### Equal¶

In :
2 == 2

Out:
True
In :
1 == 0

Out:
False

Note that == is a comparison operator, while = is an assignment operator.

#### Not Equal¶

In :
2 != 1

Out:
True
In :
2 != 2

Out:
False

#### Greater Than¶

In :
2 > 1

Out:
True
In :
2 > 4

Out:
False

#### Less Than¶

In :
2 < 4

Out:
True
In :
2 < 1

Out:
False

#### Greater Than or Equal to¶

In :
2 >= 2

Out:
True
In :
2 >= 1

Out:
True

#### Less than or Equal to¶

In :
2 <= 2

Out:
True
In :
2 <= 4

Out:
True

# Chained Comparison Operators¶

An interesting feature of Python is the ability to chain multiple comparisons to perform a more complex test. You can use these chained comparisons as shorthand for larger Boolean Expressions.

In this lecture we will learn how to chain comparison operators and we will also introduce two other important statements in Python: and and or.

Let's look at a few examples of using chains:

In :
1 < 2 < 3

Out:
True

The above statement checks if 1 was less than 2 and if 2 was less than 3. We could have written this using an and statement in Python:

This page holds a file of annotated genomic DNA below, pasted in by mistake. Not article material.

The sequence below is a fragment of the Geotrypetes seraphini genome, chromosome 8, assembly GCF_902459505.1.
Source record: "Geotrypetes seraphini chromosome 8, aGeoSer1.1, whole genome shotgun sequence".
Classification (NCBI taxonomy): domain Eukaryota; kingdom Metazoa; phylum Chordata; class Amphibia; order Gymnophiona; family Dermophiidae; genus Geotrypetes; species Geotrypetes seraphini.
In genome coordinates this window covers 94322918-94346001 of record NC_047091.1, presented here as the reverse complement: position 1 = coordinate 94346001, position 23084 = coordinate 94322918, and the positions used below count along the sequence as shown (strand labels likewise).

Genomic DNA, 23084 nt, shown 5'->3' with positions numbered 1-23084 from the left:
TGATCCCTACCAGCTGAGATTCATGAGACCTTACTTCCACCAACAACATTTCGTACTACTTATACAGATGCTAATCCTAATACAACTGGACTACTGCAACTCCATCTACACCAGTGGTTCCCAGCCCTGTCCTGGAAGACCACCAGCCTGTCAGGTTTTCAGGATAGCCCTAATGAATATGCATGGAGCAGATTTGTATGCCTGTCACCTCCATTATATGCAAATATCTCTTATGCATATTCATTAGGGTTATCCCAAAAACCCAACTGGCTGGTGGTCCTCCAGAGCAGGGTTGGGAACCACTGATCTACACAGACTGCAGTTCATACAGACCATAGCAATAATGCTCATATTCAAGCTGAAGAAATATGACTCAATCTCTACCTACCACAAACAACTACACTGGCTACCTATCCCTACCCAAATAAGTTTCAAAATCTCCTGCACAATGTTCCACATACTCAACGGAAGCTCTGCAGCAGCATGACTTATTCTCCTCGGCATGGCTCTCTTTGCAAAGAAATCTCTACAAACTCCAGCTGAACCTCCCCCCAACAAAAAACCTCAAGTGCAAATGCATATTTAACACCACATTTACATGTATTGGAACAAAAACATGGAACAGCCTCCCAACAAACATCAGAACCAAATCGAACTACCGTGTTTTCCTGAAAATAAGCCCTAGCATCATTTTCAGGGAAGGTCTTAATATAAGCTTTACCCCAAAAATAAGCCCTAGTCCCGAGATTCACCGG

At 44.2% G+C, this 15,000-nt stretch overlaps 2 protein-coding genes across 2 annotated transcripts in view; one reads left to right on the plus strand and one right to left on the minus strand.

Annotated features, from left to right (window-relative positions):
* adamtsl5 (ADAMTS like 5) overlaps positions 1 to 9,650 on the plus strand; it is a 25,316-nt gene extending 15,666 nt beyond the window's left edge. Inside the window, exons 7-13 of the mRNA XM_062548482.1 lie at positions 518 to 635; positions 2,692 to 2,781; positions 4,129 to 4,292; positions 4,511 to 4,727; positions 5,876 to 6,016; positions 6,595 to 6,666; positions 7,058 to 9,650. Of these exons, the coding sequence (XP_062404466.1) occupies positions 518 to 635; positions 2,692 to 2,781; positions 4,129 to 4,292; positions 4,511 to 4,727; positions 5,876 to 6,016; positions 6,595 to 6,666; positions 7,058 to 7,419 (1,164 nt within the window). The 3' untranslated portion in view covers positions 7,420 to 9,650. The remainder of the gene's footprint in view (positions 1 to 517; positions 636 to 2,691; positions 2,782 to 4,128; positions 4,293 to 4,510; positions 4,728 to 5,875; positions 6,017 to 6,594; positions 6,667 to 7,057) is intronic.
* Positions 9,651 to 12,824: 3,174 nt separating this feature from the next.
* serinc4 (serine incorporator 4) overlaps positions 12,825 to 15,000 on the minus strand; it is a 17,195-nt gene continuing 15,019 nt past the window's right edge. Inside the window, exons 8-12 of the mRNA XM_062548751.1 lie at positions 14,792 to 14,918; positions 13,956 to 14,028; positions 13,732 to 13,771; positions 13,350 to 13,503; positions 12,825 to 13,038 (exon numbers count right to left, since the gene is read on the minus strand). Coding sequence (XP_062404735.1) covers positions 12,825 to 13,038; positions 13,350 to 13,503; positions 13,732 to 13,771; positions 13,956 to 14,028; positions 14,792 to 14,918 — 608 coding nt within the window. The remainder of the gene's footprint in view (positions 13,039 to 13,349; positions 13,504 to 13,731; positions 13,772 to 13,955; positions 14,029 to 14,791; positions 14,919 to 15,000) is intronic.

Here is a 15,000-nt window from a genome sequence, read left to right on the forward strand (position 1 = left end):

In :
1<2 and 2<3

Out:
True

The and is used to make sure two checks have to be true in order for the total check to be true. Let's see another example:

In :
1 < 3 > 2

Out:
True

The above checks if 3 is larger than both of the other numbers, so you could use and to rewrite it as:

In :
1<3 and 3>2

Out:
True

It's important to note that Python is checking both instances of the comparisons. We can also use or to write comparisons in Python. For example:

In :
1==2 or 2<3

Out:
True

Note how it was true; this is because with the or operator, we only need one or the other to be true. Let's see one more example to drive this home:

In :
1==1 or 100==1

Out:
True

Great! Go over each comparison operator to make sure you understand what each one is saying. But hopefully this was straightforward for you. Hope You should have a comfortable understanding of using and and or statements as well as reading chained comparison code.